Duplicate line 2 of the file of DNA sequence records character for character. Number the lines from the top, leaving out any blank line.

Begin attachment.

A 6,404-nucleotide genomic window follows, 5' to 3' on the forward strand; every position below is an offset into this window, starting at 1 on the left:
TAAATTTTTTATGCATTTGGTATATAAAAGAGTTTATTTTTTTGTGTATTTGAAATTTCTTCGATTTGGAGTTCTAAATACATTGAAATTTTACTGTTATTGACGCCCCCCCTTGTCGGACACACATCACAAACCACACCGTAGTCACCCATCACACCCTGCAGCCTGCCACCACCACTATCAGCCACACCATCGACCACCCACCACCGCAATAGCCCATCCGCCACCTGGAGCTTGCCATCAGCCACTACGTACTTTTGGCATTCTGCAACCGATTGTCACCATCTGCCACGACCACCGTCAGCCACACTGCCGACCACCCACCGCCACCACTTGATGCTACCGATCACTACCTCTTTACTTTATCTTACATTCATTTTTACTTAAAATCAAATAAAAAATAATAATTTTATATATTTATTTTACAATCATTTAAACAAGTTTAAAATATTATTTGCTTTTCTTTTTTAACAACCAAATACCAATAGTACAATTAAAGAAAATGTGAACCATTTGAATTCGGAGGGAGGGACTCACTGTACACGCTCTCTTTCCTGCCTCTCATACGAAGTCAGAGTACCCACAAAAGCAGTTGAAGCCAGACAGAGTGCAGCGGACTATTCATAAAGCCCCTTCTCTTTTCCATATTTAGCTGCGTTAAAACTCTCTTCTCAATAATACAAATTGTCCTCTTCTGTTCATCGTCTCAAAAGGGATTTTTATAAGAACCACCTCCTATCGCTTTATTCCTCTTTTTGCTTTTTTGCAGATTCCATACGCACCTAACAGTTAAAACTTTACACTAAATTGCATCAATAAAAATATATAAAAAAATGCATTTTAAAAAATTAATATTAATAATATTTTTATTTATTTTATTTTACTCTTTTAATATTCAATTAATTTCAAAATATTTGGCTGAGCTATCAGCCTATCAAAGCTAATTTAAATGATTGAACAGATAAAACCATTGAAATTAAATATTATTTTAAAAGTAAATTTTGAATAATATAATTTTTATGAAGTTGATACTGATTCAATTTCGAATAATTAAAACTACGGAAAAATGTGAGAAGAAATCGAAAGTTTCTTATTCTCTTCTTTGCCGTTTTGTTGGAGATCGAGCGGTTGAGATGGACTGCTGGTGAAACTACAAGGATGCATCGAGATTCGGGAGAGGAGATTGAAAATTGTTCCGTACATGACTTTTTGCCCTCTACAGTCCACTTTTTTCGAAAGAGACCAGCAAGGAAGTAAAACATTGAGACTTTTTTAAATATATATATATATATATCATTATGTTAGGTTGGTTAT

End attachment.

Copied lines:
TAAATTTTTTATGCATTTGGTATATAAAAGAGTTTATTTTTTTGTGTATTTGAAATTTCTTCGATTTGGAGTTCTAAATACATTGAAATTTTACTGTTATTGACGCCCCCCCTTGTCGGACACACATCACAAACCACACCGTAGTCACCCATCACACCCTGCAGCCTGCCACCACCACTATCAGCCACACCATCGACCACCCACCACCGCAATAGCCCATCCGCCACCTGGAGCTTGCCATCAGCCACTACGTACTTTTGGCATTCTGCAACCGATTGTCACCATCTGCCACGACCACCGTCAGCCACACTGCCGACCACCCACCGCCACCACTTGATGCTACCGATCACTACCTCTTTACTTTATCTTACATTCATTTTTACTTAAAATCAAATAAAAAATAATAATTTTATATATTTATTTTACAATCATTTAAACAAGTTTAAAATATTATTTGCTTTTCTTTTTTAACAACCAAATACCAATAGTACAATTAAAGAAAATGTGAACCATTTGAATTCGGAGGGAGGGACTCACTGTACACGCTCTCTTTCCTGCCTCTCATACGAAGTCAGAGTACCCACAAAAGCAGTTGAAGCCAGACAGAGTGCAGCGGACTATTCATAAAGCCCCTTCTCTTTTCCATATTTAGCTGCGTTAAAACTCTCTTCTCAATAATACAAATTGTCCTCTTCTGTTCATCGTCTCAAAAGGGATTTTTATAAGAACCACCTCCTATCGCTTTATTCCTCTTTTTGCTTTTTTGCAGATTCCATACGCACCTAACAGTTAAAACTTTACACTAAATTGCATCAATAAAAATATATAAAAAAATGCATTTTAAAAAATTAATATTAATAATATTTTTATTTATTTTATTTTACTCTTTTAATATTCAATTAATTTCAAAATATTTGGCTGAGCTATCAGCCTATCAAAGCTAATTTAAATGATTGAACAGATAAAACCATTGAAATTAAATATTATTTTAAAAGTAAATTTTGAATAATATAATTTTTATGAAGTTGATACTGATTCAATTTCGAATAATTAAAACTACGGAAAAATGTGAGAAGAAATCGAAAGTTTCTTATTCTCTTCTTTGCCGTTTTGTTGGAGATCGAGCGGTTGAGATGGACTGCTGGTGAAACTACAAGGATGCATCGAGATTCGGGAGAGGAGATTGAAAATTGTTCCGTACATGACTTTTTGCCCTCTACAGTCCACTTTTTTCGAAAGAGACCAGCAAGGAAGTAAAACATTGAGACTTTTTTAAATATATATATATATATATCATTATGTTAGGTTGGTTAT